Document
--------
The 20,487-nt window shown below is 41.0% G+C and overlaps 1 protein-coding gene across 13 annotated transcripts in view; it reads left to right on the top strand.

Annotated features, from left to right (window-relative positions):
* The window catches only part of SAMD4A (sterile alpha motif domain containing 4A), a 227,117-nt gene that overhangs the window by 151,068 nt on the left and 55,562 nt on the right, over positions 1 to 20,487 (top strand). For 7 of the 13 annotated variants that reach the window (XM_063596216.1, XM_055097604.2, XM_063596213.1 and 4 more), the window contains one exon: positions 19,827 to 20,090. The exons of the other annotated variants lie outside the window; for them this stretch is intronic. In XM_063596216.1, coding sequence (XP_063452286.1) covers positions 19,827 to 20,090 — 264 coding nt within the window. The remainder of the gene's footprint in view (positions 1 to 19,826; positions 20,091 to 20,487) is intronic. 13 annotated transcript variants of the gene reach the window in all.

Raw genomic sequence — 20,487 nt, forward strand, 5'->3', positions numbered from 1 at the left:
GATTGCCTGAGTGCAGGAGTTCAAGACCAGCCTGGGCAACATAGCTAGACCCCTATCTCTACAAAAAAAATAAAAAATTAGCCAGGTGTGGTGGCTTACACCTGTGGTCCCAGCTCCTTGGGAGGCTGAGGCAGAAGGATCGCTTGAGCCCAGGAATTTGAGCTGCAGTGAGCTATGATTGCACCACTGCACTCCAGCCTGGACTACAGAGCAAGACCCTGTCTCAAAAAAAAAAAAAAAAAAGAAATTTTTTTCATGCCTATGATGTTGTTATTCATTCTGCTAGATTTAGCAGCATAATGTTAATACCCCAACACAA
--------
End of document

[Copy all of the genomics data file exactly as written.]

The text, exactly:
The 20,487-nt window shown below is 41.0% G+C and overlaps 1 protein-coding gene across 13 annotated transcripts in view; it reads left to right on the top strand.

Annotated features, from left to right (window-relative positions):
* The window catches only part of SAMD4A (sterile alpha motif domain containing 4A), a 227,117-nt gene that overhangs the window by 151,068 nt on the left and 55,562 nt on the right, over positions 1 to 20,487 (top strand). For 7 of the 13 annotated variants that reach the window (XM_063596216.1, XM_055097604.2, XM_063596213.1 and 4 more), the window contains one exon: positions 19,827 to 20,090. The exons of the other annotated variants lie outside the window; for them this stretch is intronic. In XM_063596216.1, coding sequence (XP_063452286.1) covers positions 19,827 to 20,090 — 264 coding nt within the window. The remainder of the gene's footprint in view (positions 1 to 19,826; positions 20,091 to 20,487) is intronic. 13 annotated transcript variants of the gene reach the window in all.

Raw genomic sequence — 20,487 nt, forward strand, 5'->3', positions numbered from 1 at the left:
GATTGCCTGAGTGCAGGAGTTCAAGACCAGCCTGGGCAACATAGCTAGACCCCTATCTCTACAAAAAAAATAAAAAATTAGCCAGGTGTGGTGGCTTACACCTGTGGTCCCAGCTCCTTGGGAGGCTGAGGCAGAAGGATCGCTTGAGCCCAGGAATTTGAGCTGCAGTGAGCTATGATTGCACCACTGCACTCCAGCCTGGACTACAGAGCAAGACCCTGTCTCAAAAAAAAAAAAAAAAAAGAAATTTTTTTCATGCCTATGATGTTGTTATTCATTCTGCTAGATTTAGCAGCATAATGTTAATACCCCAACACAA